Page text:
Greetings. I’m just back from a trip to North Carolina and I almost feel like doing a Frankly about how there was no air conditioning on the airplane and how the American response to the inconvenience is kind of a microcosm of what the Human Predicament is. We were flying across the sky, 700 miles an hour, and it was an affront to the airline industry and peoples’ lives because there was no air conditioning. But I digress.
On the plane I wrote some notes. This podcast is a year and a half old almost and the theme is the Great Simplification which is that our culture, our species, has now consumed beyond our means for 50 years arguably for hundreds of years. We have kicked many cans and in the not-too-distant future we’re going to have energy, material, financial, social, and ecological limits. Podcasting about this has limits itself and I’m unsure of the way forward on this other than I’m trying to be spokesperson for reality and hand the mic to other people that are trying to describe our biophysical situation in order to influence the future in better ways.
Here is just a non-inclusive list of things that I thought of that are problems or challenges with such a podcast endeavour.
The first of all is that there are multiple audiences. Simultaneously there are people who have followed me for 15 years that understand overshoot, that money is created with no reference to biophysical tether, that energy underpins our society and that it’s depleting and is non-fungible with other types of energy, and that the geopolitical situation cannot go back to the way it was in January 2022, and that we’ve entered the long emergency in many, many ways. Those people are looking for an advanced hot take on what’s going on and how to better prepare our communities, our nations, our families. Others are the walking worried that are discovering this information, this channel, this kind of fly up high and look down at the 64,000 foot view of the situation. And so to put out content that speaks to both of those audiences is difficult. My plan there is to have a reality 101 primer of six or seven or eight hours of short videos that describe the whole thing. So far of all the audiences in the world that I think are important, young people, politicians, and leaders, Hollywood community leaders and the general public, my audience for this is the choir and those people that follow the bat-signal of the Great Simplification wherever they are in the world and try to absorb and pass on the synthesis of this situation. So the challenge is who is the audience for this podcast? That’s number one.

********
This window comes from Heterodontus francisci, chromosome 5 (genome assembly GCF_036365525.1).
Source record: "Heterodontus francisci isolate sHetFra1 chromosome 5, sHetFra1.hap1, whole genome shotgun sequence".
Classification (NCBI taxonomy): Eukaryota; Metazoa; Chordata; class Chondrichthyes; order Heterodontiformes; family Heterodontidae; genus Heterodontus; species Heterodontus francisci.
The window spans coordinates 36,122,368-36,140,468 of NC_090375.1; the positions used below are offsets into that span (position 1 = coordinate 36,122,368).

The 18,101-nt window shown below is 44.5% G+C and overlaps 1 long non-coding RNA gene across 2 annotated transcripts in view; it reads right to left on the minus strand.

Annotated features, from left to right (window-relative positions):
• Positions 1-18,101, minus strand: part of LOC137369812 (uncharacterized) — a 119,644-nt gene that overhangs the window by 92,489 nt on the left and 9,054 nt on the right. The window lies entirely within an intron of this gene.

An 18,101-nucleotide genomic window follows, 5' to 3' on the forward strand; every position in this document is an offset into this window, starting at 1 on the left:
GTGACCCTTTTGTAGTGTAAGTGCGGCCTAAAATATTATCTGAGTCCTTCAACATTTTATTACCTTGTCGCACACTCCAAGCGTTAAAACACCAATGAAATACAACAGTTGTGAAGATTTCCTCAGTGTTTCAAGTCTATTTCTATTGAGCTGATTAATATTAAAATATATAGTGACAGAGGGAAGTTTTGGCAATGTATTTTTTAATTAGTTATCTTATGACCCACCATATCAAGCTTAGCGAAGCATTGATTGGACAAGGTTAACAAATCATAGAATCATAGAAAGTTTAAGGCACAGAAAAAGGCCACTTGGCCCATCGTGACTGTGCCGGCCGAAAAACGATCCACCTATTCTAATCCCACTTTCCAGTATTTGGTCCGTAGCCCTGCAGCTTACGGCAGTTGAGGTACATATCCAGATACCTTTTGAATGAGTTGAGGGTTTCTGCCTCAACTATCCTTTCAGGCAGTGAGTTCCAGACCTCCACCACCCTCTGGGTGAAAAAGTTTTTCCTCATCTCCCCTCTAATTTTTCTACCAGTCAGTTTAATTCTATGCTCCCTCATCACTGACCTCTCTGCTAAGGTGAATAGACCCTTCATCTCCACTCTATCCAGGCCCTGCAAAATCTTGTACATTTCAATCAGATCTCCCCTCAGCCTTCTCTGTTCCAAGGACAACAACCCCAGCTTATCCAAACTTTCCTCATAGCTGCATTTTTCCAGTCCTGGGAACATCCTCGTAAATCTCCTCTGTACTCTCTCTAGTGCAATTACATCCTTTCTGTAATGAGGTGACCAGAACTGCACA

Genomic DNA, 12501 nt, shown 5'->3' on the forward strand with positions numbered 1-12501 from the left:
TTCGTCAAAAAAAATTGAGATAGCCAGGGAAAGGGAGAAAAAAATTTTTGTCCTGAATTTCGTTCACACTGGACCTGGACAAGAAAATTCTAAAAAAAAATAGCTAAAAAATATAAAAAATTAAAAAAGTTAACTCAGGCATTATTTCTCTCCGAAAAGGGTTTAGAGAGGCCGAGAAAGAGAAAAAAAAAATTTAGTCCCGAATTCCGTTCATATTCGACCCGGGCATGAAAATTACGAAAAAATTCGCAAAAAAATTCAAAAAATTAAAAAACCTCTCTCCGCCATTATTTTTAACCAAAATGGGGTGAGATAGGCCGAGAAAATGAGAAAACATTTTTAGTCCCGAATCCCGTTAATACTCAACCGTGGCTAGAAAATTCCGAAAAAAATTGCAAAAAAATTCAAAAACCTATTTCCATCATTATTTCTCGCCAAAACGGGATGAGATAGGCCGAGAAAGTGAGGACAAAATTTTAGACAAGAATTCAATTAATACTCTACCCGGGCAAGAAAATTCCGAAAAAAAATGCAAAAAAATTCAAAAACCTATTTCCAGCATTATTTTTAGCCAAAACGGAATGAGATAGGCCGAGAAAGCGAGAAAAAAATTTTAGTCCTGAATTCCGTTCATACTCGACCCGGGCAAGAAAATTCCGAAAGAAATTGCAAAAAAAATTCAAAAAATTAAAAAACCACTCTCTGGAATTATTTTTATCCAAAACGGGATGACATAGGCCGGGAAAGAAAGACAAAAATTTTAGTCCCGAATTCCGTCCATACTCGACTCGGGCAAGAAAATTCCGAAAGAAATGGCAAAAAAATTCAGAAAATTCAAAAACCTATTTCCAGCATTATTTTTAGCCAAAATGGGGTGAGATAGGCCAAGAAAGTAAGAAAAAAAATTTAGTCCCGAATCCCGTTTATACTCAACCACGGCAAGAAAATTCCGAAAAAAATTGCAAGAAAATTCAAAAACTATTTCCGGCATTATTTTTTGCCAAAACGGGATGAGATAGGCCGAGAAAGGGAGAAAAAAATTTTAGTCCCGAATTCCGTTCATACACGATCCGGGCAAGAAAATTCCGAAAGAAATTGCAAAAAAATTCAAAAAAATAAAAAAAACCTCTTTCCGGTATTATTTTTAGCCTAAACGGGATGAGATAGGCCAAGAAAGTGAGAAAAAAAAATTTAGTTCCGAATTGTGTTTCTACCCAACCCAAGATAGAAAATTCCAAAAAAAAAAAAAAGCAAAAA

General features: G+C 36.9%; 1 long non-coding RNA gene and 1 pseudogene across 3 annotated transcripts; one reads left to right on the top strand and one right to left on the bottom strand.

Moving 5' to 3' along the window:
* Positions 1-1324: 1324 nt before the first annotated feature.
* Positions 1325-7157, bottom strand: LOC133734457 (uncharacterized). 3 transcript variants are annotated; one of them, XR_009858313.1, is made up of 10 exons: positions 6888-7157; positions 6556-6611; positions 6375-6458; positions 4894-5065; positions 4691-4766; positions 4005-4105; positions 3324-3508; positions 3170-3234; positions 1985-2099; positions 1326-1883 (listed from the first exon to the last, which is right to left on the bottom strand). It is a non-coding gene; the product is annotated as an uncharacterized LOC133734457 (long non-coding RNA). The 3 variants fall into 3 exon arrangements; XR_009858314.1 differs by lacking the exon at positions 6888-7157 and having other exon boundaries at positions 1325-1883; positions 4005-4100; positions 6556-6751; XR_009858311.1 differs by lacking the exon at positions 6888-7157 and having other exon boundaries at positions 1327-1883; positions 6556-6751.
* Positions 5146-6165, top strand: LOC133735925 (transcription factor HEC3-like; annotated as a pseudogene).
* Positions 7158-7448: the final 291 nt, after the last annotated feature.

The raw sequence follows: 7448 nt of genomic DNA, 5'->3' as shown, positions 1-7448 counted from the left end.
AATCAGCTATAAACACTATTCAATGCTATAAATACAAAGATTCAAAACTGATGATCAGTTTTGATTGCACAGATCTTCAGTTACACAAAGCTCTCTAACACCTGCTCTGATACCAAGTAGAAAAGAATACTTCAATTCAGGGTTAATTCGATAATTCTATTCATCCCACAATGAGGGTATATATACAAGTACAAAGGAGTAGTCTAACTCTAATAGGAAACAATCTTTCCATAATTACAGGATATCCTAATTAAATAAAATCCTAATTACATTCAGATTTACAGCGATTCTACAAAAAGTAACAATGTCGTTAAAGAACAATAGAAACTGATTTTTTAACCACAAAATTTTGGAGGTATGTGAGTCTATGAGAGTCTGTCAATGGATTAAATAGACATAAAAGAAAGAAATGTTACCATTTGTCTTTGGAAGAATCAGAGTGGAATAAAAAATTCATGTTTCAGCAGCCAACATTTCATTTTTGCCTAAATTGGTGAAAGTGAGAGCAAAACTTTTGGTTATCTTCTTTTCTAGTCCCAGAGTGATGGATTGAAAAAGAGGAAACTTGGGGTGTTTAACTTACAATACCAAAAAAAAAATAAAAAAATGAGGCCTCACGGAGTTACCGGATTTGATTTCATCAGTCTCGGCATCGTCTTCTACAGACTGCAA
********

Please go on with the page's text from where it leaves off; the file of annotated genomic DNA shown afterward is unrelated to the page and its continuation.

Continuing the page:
Secondly is lots of people in the world care, rightly, about a single issue; climate change, ocean acidification, global inequality, debt, poverty, you know all kinds of issues. This story affects all of us. It is a wide deep and long-lasting story about the upcoming bottlenecks of the 21st Century. So, when you incorporate evolutionary biology, politics, renewable energy versus fossil carbon, all of these stories, you are bound to slaughter someone’s sacred cow. And so this is not a single issue podcast; it’s how the issue of energy and ecological limits affect all the other issues but that runs the risk of offending people who have their identities or their jobs associated with one issue. And it’s not that I don’t care about those issues. I’m trying to paint the broader story.